Medicare Grows Up

Britain Royal BabyParents love growth charts. We could sell tickets to show moms where their princess lands on the pink curve. After 18 months of watching dots follow an arc, parents get distracted. The growth curves flatten, pudgy dimples disappear and kids get complicated.

Canadian Medicare has grown up too. The adorable baby born in the late 1960s looks different from the troubled teen of the 1980s and 90s. The current, adult version of Medicare looks almost as different again.

But people can’t see it. Only 4% of us ever need lifesaving medical wonders. 96% of us go on living in ignorance. All that matters is the myth: free universal care for all.

I. The Perfect Baby

Canada became the envy of the world in 1968-1971, with good reason. We built a program, with all party support, to fund hospital and physician costs. The insurance phase protected people from financial ruin. People could finally invest in a business or risk a career change without worrying about their health. It was the golden age of Medicare.

The insurance phase lasted barely 10 years. Dour economists warned, and were proved right, that demand for services always moves inversely to price. Drop the price; demand increases. Drop the price to zero, and demand increases infinitely.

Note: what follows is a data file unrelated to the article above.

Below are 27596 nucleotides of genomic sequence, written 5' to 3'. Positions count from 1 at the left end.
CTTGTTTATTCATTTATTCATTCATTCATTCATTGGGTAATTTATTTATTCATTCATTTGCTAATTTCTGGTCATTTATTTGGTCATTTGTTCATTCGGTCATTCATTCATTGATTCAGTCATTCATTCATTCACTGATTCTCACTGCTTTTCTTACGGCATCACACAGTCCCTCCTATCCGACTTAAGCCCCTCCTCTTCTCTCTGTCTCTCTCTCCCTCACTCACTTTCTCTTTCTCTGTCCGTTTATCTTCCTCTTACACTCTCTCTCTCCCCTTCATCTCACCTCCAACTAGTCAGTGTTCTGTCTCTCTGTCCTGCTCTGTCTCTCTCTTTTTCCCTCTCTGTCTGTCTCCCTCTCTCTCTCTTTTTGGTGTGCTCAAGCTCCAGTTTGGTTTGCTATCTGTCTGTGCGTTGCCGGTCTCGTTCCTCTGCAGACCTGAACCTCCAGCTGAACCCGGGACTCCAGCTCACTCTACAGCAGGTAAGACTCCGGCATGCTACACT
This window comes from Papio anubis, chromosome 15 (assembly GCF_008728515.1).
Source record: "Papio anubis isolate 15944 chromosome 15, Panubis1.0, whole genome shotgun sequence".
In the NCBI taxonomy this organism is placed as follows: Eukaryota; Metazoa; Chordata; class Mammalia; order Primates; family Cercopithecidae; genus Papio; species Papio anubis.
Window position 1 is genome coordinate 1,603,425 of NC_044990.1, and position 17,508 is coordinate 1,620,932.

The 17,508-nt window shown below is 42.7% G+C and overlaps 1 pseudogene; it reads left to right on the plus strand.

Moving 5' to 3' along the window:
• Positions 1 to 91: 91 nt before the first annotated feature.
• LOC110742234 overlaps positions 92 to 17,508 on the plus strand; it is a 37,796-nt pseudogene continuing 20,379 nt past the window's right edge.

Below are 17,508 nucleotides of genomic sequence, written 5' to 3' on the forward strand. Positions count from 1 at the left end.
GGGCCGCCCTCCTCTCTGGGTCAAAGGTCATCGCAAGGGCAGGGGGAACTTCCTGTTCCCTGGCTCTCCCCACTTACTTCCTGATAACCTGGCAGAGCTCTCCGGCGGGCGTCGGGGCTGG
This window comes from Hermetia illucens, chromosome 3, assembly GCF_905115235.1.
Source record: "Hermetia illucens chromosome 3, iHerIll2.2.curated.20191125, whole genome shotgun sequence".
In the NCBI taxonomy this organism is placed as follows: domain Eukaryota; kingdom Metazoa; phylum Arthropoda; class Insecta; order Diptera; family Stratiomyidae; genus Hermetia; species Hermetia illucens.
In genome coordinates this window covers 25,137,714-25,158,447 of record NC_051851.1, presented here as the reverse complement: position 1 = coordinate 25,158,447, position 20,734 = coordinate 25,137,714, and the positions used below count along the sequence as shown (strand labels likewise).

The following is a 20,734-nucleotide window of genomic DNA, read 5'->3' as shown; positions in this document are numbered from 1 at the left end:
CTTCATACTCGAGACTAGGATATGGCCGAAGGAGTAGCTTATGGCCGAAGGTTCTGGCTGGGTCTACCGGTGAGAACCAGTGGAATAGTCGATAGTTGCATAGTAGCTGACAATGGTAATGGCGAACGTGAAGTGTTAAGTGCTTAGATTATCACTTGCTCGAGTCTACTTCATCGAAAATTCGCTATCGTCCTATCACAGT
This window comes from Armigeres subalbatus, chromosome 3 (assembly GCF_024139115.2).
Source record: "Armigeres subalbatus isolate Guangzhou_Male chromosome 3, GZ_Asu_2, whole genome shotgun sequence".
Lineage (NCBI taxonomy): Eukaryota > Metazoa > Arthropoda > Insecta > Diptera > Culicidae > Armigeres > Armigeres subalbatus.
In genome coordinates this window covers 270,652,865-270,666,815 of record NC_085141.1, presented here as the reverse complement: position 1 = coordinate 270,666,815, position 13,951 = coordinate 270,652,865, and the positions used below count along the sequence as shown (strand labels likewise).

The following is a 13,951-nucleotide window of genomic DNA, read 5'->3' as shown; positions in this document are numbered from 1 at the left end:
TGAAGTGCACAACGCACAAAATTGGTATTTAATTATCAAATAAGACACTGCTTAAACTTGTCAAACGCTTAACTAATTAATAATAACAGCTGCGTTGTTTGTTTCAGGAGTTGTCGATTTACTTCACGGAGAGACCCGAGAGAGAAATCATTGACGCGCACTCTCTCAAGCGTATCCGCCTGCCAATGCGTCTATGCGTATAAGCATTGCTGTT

On top of that, technology begged to satisfy the demand. Since anything that might benefit patients would more than likely get funded, industry responded eagerly to satisfy the insatiable demand for the new, latest and most advanced care possible. Doctors cared nothing about cost. They could wave their golden pens and prescribe every possible investigation and treatment without any clue – absolutely no inkling – of cost.

Government paid for healthcare and asked very few questions.

II. Adolescence – Health Services

Like a teenager spending her first pay-cheque at the mall, everything became a necessity. Medicare morphed from an insurance program into a payment program for routine services. Medicare stopped protecting against financial ruin. It became payment for the routine costs of simple concerns.

  • What do you suggest for this rash?
  • My mom has high cholesterol, do you think my 10 year old does too?
  • Can you suggest something for sleep?
  • My neck still hurts; what else can be done?
  • My tummy stopped hurting, so I just skipped the evening appointment you booked for me.

Spending soared. Politicians took notice and tried to control the bloodshed in the 1990s.

They faced a choice: cut services or cut payment for services. No one gets re-elected cutting services. But every politician wins votes by attacking the fat cats that voters envy.

Politicians cut extra billing first. Doctors used to make overhead payments by charging a little extra from those able to afford it.

Then governments cut billing codes. Actually, they clawed back total billings all through the 1990s and refused to increase fees above inflation.

Who could blame them? They had to control costs. They focused their fight on the price and quantity of services. They worked to shift costs onto doctors. Why should government pay for the bottomless pit of healthcare costs?

III. Medicare grows up – What is Healthcare?